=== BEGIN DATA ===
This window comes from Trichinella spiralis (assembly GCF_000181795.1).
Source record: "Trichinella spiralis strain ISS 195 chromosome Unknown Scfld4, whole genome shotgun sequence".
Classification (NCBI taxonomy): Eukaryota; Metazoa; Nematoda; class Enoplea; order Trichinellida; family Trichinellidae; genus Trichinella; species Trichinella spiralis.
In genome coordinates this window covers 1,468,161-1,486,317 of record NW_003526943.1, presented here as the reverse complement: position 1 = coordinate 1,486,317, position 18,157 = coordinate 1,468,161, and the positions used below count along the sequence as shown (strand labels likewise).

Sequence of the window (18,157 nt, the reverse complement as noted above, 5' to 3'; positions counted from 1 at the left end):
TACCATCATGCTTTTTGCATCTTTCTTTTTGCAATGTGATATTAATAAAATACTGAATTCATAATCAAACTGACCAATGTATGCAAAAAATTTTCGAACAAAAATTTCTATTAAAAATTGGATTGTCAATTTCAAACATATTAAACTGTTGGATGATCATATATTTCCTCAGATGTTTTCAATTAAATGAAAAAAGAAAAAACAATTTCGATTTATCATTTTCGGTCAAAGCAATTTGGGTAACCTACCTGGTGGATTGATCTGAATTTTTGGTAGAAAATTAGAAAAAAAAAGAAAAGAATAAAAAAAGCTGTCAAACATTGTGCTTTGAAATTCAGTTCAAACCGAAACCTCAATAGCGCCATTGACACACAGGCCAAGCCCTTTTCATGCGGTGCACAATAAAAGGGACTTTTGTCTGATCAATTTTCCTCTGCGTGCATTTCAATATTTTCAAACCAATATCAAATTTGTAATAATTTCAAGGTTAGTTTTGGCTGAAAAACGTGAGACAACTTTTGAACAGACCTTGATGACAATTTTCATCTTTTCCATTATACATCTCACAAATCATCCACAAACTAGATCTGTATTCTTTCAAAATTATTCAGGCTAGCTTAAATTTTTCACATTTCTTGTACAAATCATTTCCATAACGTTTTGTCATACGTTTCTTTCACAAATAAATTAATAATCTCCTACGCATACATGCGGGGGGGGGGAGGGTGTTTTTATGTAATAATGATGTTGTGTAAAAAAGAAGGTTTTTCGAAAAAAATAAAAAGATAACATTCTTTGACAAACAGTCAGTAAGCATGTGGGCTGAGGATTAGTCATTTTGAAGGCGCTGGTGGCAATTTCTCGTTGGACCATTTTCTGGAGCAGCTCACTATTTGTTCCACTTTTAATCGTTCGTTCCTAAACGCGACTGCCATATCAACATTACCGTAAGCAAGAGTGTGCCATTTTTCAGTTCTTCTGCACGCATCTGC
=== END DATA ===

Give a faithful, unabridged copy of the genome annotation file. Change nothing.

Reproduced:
This window comes from Trichinella spiralis (assembly GCF_000181795.1).
Source record: "Trichinella spiralis strain ISS 195 chromosome Unknown Scfld4, whole genome shotgun sequence".
Classification (NCBI taxonomy): Eukaryota; Metazoa; Nematoda; class Enoplea; order Trichinellida; family Trichinellidae; genus Trichinella; species Trichinella spiralis.
In genome coordinates this window covers 1,468,161-1,486,317 of record NW_003526943.1, presented here as the reverse complement: position 1 = coordinate 1,486,317, position 18,157 = coordinate 1,468,161, and the positions used below count along the sequence as shown (strand labels likewise).

Sequence of the window (18,157 nt, the reverse complement as noted above, 5' to 3'; positions counted from 1 at the left end):
TACCATCATGCTTTTTGCATCTTTCTTTTTGCAATGTGATATTAATAAAATACTGAATTCATAATCAAACTGACCAATGTATGCAAAAAATTTTCGAACAAAAATTTCTATTAAAAATTGGATTGTCAATTTCAAACATATTAAACTGTTGGATGATCATATATTTCCTCAGATGTTTTCAATTAAATGAAAAAAGAAAAAACAATTTCGATTTATCATTTTCGGTCAAAGCAATTTGGGTAACCTACCTGGTGGATTGATCTGAATTTTTGGTAGAAAATTAGAAAAAAAAAGAAAAGAATAAAAAAAGCTGTCAAACATTGTGCTTTGAAATTCAGTTCAAACCGAAACCTCAATAGCGCCATTGACACACAGGCCAAGCCCTTTTCATGCGGTGCACAATAAAAGGGACTTTTGTCTGATCAATTTTCCTCTGCGTGCATTTCAATATTTTCAAACCAATATCAAATTTGTAATAATTTCAAGGTTAGTTTTGGCTGAAAAACGTGAGACAACTTTTGAACAGACCTTGATGACAATTTTCATCTTTTCCATTATACATCTCACAAATCATCCACAAACTAGATCTGTATTCTTTCAAAATTATTCAGGCTAGCTTAAATTTTTCACATTTCTTGTACAAATCATTTCCATAACGTTTTGTCATACGTTTCTTTCACAAATAAATTAATAATCTCCTACGCATACATGCGGGGGGGGGGAGGGTGTTTTTATGTAATAATGATGTTGTGTAAAAAAGAAGGTTTTTCGAAAAAAATAAAAAGATAACATTCTTTGACAAACAGTCAGTAAGCATGTGGGCTGAGGATTAGTCATTTTGAAGGCGCTGGTGGCAATTTCTCGTTGGACCATTTTCTGGAGCAGCTCACTATTTGTTCCACTTTTAATCGTTCGTTCCTAAACGCGACTGCCATATCAACATTACCGTAAGCAAGAGTGTGCCATTTTTCAGTTCTTCTGCACGCATCTGC